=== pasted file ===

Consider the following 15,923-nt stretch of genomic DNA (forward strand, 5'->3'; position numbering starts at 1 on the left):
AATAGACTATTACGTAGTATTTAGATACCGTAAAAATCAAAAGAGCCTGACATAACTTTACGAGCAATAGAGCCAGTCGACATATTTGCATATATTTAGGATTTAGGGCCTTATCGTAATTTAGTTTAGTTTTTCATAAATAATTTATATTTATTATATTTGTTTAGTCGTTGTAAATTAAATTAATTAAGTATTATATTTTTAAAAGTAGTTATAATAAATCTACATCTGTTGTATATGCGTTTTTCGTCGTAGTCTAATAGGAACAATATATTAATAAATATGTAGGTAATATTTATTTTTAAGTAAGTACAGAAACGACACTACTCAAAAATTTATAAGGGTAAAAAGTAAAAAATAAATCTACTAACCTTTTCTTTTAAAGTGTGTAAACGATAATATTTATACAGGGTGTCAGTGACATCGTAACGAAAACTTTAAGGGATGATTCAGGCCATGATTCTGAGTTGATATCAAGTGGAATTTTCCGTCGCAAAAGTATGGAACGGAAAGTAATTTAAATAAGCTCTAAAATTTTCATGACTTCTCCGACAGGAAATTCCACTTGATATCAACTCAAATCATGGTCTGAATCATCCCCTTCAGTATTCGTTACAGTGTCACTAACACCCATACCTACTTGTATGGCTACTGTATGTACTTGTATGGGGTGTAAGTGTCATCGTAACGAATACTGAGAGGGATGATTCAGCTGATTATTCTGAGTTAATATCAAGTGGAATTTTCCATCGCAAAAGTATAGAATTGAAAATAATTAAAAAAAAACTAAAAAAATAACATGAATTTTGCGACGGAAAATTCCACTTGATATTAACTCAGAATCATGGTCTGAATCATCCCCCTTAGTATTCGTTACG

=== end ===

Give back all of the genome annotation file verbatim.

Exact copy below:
Consider the following 15,923-nt stretch of genomic DNA (forward strand, 5'->3'; position numbering starts at 1 on the left):
AATAGACTATTACGTAGTATTTAGATACCGTAAAAATCAAAAGAGCCTGACATAACTTTACGAGCAATAGAGCCAGTCGACATATTTGCATATATTTAGGATTTAGGGCCTTATCGTAATTTAGTTTAGTTTTTCATAAATAATTTATATTTATTATATTTGTTTAGTCGTTGTAAATTAAATTAATTAAGTATTATATTTTTAAAAGTAGTTATAATAAATCTACATCTGTTGTATATGCGTTTTTCGTCGTAGTCTAATAGGAACAATATATTAATAAATATGTAGGTAATATTTATTTTTAAGTAAGTACAGAAACGACACTACTCAAAAATTTATAAGGGTAAAAAGTAAAAAATAAATCTACTAACCTTTTCTTTTAAAGTGTGTAAACGATAATATTTATACAGGGTGTCAGTGACATCGTAACGAAAACTTTAAGGGATGATTCAGGCCATGATTCTGAGTTGATATCAAGTGGAATTTTCCGTCGCAAAAGTATGGAACGGAAAGTAATTTAAATAAGCTCTAAAATTTTCATGACTTCTCCGACAGGAAATTCCACTTGATATCAACTCAAATCATGGTCTGAATCATCCCCTTCAGTATTCGTTACAGTGTCACTAACACCCATACCTACTTGTATGGCTACTGTATGTACTTGTATGGGGTGTAAGTGTCATCGTAACGAATACTGAGAGGGATGATTCAGCTGATTATTCTGAGTTAATATCAAGTGGAATTTTCCATCGCAAAAGTATAGAATTGAAAATAATTAAAAAAAAACTAAAAAAATAACATGAATTTTGCGACGGAAAATTCCACTTGATATTAACTCAGAATCATGGTCTGAATCATCCCCCTTAGTATTCGTTACG